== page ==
NZ Adventure Chapter 8: Don't Overthink It
“So you like Panic! At the Disco?” asked the tall man strapping my legs together as I sat on a platform on Kawarau Bridge- known as the birthplace of bungy jumping- overlooking the turquoise water 43 meters (about 141 feet) below.
“Yeah” I responded, glancing down at my Panic! At the Disco T-shirt, as he made the straps even tighter, getting ready to lead me to my uncertain death.
“I like that album…uh…Welcome to the Black Parade” he added.
“Oh…uh… that’s the wrong band. That’s My Chemical Romance” I said, chuckling a little bit as he grimaced and said, “Oh you’re right… I hope that wasn’t on the video” (you can see it on the video actually which is great)
He then told me to stand and I waddled, my legs strapped together with a towel between my ankles, to the edge of the platform. As I inched my way forward (painfully slowly) I felt like a prisoner being told to walk the plank. I was then told to wave to the cameras that were undoubtedly catching my every nervous facial expression as I told myself not to overthink it. To just jump.
“Ok you’re going to jump on 1”
“I’m counting down from three”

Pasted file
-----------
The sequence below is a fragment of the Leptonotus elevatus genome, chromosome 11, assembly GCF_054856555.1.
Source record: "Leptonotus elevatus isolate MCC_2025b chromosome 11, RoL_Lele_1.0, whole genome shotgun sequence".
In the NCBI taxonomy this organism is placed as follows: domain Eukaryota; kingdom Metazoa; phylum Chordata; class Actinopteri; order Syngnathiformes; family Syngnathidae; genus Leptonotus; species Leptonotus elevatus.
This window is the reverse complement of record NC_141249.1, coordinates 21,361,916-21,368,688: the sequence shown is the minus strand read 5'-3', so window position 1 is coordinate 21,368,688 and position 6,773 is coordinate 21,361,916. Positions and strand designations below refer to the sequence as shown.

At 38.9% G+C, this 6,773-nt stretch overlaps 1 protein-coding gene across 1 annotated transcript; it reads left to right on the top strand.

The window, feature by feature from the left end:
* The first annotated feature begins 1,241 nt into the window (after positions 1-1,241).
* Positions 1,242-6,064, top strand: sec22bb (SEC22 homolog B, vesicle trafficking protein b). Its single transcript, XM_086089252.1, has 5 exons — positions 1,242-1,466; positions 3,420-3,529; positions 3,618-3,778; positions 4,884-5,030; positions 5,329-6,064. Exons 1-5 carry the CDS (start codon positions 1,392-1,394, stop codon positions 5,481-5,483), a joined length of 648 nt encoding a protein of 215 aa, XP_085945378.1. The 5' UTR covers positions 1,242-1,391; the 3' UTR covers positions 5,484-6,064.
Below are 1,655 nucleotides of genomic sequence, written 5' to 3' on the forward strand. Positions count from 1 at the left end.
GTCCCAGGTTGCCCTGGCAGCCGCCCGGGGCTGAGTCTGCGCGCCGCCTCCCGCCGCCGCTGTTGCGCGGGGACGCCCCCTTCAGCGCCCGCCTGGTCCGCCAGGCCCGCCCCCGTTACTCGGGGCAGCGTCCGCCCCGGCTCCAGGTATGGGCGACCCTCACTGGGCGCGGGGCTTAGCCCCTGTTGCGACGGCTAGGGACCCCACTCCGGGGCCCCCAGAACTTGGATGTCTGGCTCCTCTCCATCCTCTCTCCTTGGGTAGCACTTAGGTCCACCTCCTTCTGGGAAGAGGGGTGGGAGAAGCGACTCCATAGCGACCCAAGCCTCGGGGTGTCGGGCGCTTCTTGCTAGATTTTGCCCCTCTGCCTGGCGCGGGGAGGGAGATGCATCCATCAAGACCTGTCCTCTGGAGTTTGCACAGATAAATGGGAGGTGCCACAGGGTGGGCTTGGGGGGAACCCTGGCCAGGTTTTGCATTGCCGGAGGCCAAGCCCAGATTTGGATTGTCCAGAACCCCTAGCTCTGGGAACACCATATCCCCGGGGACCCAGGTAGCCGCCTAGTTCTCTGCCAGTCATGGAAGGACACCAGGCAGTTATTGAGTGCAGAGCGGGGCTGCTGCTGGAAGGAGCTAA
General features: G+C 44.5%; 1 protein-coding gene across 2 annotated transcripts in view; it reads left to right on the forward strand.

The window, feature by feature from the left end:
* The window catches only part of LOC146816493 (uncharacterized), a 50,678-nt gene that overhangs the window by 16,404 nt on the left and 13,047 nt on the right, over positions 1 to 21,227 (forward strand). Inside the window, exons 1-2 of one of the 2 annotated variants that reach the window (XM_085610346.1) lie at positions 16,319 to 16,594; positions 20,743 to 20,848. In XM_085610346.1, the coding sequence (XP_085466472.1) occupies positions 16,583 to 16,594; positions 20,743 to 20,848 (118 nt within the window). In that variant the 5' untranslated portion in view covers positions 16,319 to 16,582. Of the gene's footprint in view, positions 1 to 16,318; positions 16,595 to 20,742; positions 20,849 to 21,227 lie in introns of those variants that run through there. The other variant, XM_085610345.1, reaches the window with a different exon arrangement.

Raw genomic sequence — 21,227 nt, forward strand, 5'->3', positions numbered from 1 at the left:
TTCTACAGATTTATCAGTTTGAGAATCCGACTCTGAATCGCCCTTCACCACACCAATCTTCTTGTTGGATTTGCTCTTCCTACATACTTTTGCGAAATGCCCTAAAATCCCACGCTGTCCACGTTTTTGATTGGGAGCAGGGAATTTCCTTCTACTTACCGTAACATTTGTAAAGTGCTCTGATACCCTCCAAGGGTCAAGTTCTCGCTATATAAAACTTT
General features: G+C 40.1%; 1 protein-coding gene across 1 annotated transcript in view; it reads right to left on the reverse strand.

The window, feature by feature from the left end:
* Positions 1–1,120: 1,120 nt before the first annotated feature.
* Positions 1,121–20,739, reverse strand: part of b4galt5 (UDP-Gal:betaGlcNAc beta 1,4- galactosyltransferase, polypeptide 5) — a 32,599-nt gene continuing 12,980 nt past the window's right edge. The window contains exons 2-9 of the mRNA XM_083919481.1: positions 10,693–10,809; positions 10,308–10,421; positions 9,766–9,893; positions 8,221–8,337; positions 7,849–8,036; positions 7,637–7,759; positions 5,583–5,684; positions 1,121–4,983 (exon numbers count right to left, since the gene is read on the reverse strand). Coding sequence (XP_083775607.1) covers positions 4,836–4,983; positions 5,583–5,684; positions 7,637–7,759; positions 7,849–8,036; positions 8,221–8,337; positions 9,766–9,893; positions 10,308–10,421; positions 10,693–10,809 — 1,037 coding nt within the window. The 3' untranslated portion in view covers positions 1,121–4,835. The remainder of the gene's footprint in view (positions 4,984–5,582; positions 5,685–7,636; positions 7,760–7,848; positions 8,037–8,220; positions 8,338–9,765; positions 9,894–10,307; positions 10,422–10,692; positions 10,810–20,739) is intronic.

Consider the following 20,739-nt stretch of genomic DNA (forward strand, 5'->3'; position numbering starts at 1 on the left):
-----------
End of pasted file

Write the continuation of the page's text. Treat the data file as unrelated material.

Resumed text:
“Ok great” don’t think about it…don’t think about it…
“1” …holy fuck I’m going to die
As I plummeted to the startlingly blue water below I screamed (completely involuntarily) and gave myself completely over to the feeling of falling- of losing control in the best way. You see, the thing about jumping off a bridge, even if you’re attached to a bungy cord, is that once you’ve made the jump there’s no backing out of that decision.
Why wait for your friends to jump off a bridge?
From a spectator’s viewpoint, the falling part doesn’t look so dramatic. It looks steady and calculated right up until the bungy cord snaps the person falling back up into the air and down again like a rag doll. But when you’re the one falling, none of it seems steady. When gravity first claims you as her own you feel like you actually might die but the freedom of the moment makes you feel like it would actually still be worth it.
And then the cord snaps you back up and you plummet again but this time the rocks seem much closer and you scream louder. And then you’re swaying upside down as you’re lowered into a boat (“look at your feet” they tell you) and away you go, your heat beating fast and stuffed in your throat for the rest of the day.